A few weeks ago, the basketball fraternity was jubilant over the signing of a Ugandan to the Toronto Raptors, making him the first Ugandan in the NBA. It was of least concern to me because this is a young man who has not lived the true Ugandan life of an athlete. Let’s build on this. We can’t compare the facilities and support of an athlete who has lived all his life in the States with one who has grown his game through playing pick-up at pool court. We are happy for you, Mr. Wainwright, but we need to be realistic. I would be jubilant if our own Enabu or Drileba were invested in by his own country and given a right to display his talent at different International tournaments competitively. We are quick to celebrate what we have not invested in. 

The performance of the U16 National teams should be the nudge to the concerned stakeholders. Young enthusiastic players are let down by their own system. How did we expect players who camped for three days to have a competitive advantage over their opponents? Actually, it is an extreme sport to build a career in sports in Uganda. It messes with all your senses; psychologically, emotionally, physically, and economically. An athlete has to buy their own sports merch, equipment, and finance their daily sporting engagements and only will be appreciated if they successfully make it with gold or silver or make it out of the country. 

Peruth Chemutai, Jacob Kiplimo and Joshua Cheptegei at Kololo Grounds where they were accorded with a state reception and gifted cars with a promise of a monthly salary of five million. Image source: Xinhua

My articles for the past weeks have all been around this issue. It is high time we prioritized sports just as we prioritize our kidandali, kadongo Kamu, hip hop, and upcoming musicians. Sports should be prioritized, not made an option! We can’t keep running on a system of lobbying for funds each time a National team represents us. 

Promises won’t do justice to the sports sector; instead, establish systems and structures for long-term sustainability and growth of the industry.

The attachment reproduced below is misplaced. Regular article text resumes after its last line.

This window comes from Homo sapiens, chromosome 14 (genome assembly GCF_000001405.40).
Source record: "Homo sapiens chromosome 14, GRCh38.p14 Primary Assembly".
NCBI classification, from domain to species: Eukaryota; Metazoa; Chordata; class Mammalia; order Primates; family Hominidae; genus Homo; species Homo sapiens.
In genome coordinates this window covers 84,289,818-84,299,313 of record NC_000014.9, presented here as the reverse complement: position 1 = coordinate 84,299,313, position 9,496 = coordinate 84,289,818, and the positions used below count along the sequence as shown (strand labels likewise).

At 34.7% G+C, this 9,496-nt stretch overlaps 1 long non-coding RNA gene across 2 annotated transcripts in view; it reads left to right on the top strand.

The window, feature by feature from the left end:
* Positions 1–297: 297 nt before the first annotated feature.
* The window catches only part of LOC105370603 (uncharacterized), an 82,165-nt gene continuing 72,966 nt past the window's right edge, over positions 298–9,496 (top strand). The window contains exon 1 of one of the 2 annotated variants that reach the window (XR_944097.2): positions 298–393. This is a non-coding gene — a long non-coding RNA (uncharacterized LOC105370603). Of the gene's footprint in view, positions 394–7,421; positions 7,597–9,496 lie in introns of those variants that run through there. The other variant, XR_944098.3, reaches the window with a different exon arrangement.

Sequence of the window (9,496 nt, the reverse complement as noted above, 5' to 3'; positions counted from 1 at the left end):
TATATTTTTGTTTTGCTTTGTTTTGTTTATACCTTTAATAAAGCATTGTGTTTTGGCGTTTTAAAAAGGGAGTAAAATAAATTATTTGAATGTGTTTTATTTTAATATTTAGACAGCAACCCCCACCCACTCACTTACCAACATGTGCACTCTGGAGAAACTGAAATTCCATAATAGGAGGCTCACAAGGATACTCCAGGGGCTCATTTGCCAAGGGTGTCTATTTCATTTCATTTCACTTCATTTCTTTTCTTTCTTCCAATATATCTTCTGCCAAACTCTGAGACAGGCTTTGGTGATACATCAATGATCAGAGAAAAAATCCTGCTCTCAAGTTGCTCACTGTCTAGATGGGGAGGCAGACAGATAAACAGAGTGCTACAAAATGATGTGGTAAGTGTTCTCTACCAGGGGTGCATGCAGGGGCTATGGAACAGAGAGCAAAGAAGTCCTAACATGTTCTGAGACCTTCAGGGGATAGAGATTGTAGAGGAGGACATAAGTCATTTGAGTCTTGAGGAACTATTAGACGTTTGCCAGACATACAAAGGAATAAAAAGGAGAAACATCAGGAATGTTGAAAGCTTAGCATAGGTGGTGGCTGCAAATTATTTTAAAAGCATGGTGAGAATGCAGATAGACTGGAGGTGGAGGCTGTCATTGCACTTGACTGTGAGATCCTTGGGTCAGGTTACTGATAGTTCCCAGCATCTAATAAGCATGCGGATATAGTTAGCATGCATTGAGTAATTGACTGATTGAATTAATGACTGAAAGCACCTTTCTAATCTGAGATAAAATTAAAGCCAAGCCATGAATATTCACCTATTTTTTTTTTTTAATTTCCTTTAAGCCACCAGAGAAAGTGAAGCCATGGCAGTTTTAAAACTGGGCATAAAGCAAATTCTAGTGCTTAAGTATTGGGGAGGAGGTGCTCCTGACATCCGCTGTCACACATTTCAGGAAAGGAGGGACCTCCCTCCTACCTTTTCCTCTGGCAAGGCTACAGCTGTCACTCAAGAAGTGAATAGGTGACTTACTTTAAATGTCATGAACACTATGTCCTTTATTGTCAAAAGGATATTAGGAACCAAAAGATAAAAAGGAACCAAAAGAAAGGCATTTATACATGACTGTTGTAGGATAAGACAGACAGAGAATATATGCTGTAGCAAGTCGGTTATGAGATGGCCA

Silverbacks keep strong and stay focused. “Help” finally came through, but the sports industry shouldn’t be helped; it’s a whole industry not a charity case—all the best to the Silverbacks in Rwanda at the Afrobasketball Games.

Article by Elizabeth Kisolo || Twitter: Big_Foot115

You Reap What You Sow

It has been a crazy 2021 with a number of sports events taking place over a short period of time due to the unavoidable Global situation that had previously halted sporting activities. For sports fanatics, we can’t deny that the past months have been quite entertaining. From the Men’s FIBA AfroBasketball Qualifiers to the inaugural Basketball Africa League, Women’s FIBA AfroBasketball Qualifiers Zone V, European Championships, the Tokyo Olympics, and just ahead, we have the Men’s and Women’s FIBA AfroBasketball, the Summer Paralympics, English Premier League and currently the U16 Africa Championship Basketball games. Uganda has been part of the competitions and missed out on some of the sporting events due to a couple of reasons. 

Participation for the U16 Gazelles and Silverbacks in the U16 Basketball Championship was at stake not until it was tabled in the parliament of Uganda. This motion saw the Junior teams finally have a three-day preparation before the games in Egypt. The resilience and determination shown by the youngsters at the tournament can’t be undermined as their performance surpasses their preparation.

U16 Gazelles in action against Gabon at the U16 Basketball Championships taking place in Egypt. Image source: FUBA